|An old pic I have of these 3!|
This is rare because they never
hold still! haha!
Kal's blue hazy eye concerned us, so we decided to go ahead and take him to the vet and let them just take a look at him. The vet called me later that day to let me know that Kal had suffered a pretty massive injury to his eye and it was on the verge of rupturing. She gave us two different meds to put in his eye 3 times a day, and said that we might still not be able to save it. She made it clear that it was pretty bad.
So for three weeks we put medicine in Kal's eye and slowly but surely it began to heal. Kal was in less pain and the blue haze began to go away.
|Sweet Kal and his toothy smile before his eye injury.|
I checked on him again after lunch and put his meds in his eye that were due. His eye was still watering, but I couldn't tell much else. It looked okay. I took the boys to their grandparent's house that evening until Chris got home from work, and when Chris came home, he checked on Kal and noticed that something wasn't right.
Chris knew immediately that his eye had ruptured, but I won't go into the details because just thinking about it makes me want to gag. I did not choose a job in the medical field for a reason.
So, off to the vet the next morning we went, per a facebook conversation with our vet who was nice enough to facebook chat me at 9pm, and Kal had to have his eye removed.
|Steel (left) and Kal (right)|
Brothers around age 1
We couldn't pick Kal up until Saturday morning and I was so worried about what the kids would think. Surprisingly, they still haven't noticed almost a week later. They haven't said a word about it! Of course, Christian can't touch the eye to feel it, but Chandler is pretty perceptive and Christian listens to EVERYTHING, and I just knew Chandler would say something and then put Christian on alert that Kal's eye was gone. I was nervous because I worried how Christian would relate Kal losing an eye to him not having his eyes. Although he doesn't fully understand his condition, he does understand that it affects his eyes. I was also worried that Chandler might find it gross or scary to see Kal suddenly missing an eye, and say something that would hurt Christian's feelings if he was able to associate that to himself.
I was really just worried that Christian would associate Kal losing his eye with something bad sch as doctors, getting hurt, etc, and I'm sure he heard us talking about how sad it made us for Kal to lose his eyes, so I just didn't want him to think that it somehow related to him and his eyes being "bad." I also didn't want Chandler to fear losing his eyes. Chandler gets things in his head and he will obsessively fear it for months. There is no talking him through it or explaining it away. He will wake up at 3am having panic attacks about the thing he is most afraid of right now. We have been going through this police officer fear for several months and I can't tell you how many times I've reassured him that police officers will not get him when he misbehaves.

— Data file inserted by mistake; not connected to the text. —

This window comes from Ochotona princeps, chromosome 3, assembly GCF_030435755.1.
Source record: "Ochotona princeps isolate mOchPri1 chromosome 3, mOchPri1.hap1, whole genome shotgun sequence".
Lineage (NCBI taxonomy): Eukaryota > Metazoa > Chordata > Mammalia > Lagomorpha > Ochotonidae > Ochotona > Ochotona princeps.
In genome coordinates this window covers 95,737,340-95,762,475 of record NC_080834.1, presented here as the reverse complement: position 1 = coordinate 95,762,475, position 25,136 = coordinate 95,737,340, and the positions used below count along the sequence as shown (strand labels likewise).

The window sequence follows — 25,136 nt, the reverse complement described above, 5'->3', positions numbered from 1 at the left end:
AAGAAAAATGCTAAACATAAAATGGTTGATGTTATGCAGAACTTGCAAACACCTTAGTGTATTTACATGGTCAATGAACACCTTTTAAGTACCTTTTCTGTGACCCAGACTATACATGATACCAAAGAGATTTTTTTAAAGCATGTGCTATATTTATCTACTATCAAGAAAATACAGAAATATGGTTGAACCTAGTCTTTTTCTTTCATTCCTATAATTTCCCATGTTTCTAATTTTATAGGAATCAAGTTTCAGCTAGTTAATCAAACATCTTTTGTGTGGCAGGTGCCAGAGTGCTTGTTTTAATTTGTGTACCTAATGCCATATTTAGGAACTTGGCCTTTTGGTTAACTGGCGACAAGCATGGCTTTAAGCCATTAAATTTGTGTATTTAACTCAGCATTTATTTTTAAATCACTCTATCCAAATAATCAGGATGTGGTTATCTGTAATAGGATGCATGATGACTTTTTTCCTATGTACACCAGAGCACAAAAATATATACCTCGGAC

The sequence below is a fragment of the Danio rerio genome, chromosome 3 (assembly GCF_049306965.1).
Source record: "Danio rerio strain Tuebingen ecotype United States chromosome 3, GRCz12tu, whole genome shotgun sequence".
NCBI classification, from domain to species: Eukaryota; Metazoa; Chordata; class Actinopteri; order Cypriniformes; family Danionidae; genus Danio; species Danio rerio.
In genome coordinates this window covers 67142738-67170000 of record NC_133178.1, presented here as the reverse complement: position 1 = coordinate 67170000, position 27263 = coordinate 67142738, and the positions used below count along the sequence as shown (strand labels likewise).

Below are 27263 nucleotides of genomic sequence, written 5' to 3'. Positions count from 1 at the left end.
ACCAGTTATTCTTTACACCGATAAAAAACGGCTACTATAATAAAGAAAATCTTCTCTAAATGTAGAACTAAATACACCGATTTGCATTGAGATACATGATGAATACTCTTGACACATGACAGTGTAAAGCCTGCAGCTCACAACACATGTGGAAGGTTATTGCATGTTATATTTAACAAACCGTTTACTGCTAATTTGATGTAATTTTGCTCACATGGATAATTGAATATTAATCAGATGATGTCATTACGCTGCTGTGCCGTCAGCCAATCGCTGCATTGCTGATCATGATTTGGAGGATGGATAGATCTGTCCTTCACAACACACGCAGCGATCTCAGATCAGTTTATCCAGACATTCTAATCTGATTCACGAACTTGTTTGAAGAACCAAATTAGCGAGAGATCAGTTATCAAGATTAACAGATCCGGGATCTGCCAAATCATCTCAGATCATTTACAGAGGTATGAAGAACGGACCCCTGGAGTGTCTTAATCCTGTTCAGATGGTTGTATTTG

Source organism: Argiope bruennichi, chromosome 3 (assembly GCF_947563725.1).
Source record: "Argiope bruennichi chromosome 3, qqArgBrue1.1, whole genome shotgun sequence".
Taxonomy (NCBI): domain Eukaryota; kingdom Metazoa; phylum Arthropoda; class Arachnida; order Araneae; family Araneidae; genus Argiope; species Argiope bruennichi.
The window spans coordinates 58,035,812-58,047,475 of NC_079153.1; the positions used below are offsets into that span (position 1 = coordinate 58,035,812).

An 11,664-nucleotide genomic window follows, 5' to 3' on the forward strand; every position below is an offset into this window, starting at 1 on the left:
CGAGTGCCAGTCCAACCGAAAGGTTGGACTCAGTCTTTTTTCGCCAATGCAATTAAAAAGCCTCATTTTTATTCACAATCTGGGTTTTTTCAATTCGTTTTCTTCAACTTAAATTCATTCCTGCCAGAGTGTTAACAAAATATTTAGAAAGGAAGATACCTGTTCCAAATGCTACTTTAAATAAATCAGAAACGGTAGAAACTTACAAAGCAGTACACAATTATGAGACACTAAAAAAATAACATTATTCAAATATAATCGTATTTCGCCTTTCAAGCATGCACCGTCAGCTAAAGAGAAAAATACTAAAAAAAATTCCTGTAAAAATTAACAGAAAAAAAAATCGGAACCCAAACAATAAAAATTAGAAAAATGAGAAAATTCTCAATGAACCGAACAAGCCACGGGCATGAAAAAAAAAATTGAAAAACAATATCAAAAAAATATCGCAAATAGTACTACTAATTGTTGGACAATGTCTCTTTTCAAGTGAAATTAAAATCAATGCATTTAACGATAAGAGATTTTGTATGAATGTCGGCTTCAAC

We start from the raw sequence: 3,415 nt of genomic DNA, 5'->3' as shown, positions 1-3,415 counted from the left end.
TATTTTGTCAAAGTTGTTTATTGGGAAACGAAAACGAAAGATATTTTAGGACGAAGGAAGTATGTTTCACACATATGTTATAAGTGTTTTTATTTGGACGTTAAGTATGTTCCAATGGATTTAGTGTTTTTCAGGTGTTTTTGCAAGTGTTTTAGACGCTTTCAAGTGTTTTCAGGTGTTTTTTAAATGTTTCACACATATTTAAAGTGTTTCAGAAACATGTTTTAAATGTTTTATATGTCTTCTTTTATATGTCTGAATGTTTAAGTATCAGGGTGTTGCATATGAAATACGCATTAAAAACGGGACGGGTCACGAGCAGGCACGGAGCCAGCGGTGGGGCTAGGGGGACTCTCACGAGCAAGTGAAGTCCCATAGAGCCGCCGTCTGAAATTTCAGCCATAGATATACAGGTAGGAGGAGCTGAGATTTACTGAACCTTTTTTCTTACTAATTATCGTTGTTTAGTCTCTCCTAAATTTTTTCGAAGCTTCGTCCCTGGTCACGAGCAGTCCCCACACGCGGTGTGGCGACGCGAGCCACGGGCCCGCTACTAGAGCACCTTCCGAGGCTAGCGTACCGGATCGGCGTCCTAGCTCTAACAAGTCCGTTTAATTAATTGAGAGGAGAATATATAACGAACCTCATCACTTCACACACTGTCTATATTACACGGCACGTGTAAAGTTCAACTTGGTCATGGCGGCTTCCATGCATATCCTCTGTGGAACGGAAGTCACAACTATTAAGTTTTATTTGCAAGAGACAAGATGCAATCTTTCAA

So, all that to say, I had all these fears already thought through, and none of them played out. Kal is doing well. He has adjusted to having less vision and isn't running into things nearly as much as he was his first few days home. So, I guess you could say best case scenario played out with something that is definitely not best case scenario.
|Kal Kal riding home from one of our|
many vet visits trying to save his eye.
So, I told the vet when I picked Kal up that we were sort of experienced in people in our home not having all their eyes, so I wasn't too worried about taking care of Kal, and that there would no more folks in our home losing eyes because two was more than enough. We laughed about it, because it is kind of ironic, isn't it?
We are the proud owners of a one-eyed dog, and we are the proud parents of a no-eyed boy. Both circumstances suck on some level. Not that we get to be Kal's dog parents or Christian's mom and dad. But just that Christian and Kal both have had to suffer unfair losses that make life a little harder. That is not what we would've chosen for Christian or Kal. We would give them their eyes if we could, but in both cases, we have also managed to see the gift.
Losing eyes is not a gift, so don't hear me say that; and I don't think God takes people's eyes or limbs or senses and says "Look at this gift I've bestowed on you!" But I do think that in every tragedy, like losing an eye, there is a gift, because that's just how God operates. He can take even the worst things and make something good out of it. He can take even the ugliest clay and shape a beautiful piece of pottery.
So, Chris and I were talking tonight about the gift within the tragedy. We are still sad about Kal losing his eye and still learning to cope and adjust to it, but now Christian isn't going to be the only one in our family without eyes. Christian won't have to feel like he is alone, like the odd ball out, in his struggle at this young age. When Christian asks questions, which he is doing more and more now, we have someone right in our own home to show Christian that some people (or animals) are like him and some people are not, and that it's all okay. When Christian wonders if anyone understands, we can point to the furry ball of energy that sleeps in our living room; and when Christian wants to know why he is different, I hope having Kal can bring him some comfort to know that even though he isn't exactly like Mommy and Daddy and Chandler, he is exactly who he is supposed to be.
Every good and perfect gift is from above. Sometimes the gifts are less obvious and sometimes they don't look like gifts at first, but if we are vigilant in looking for them, we will find them.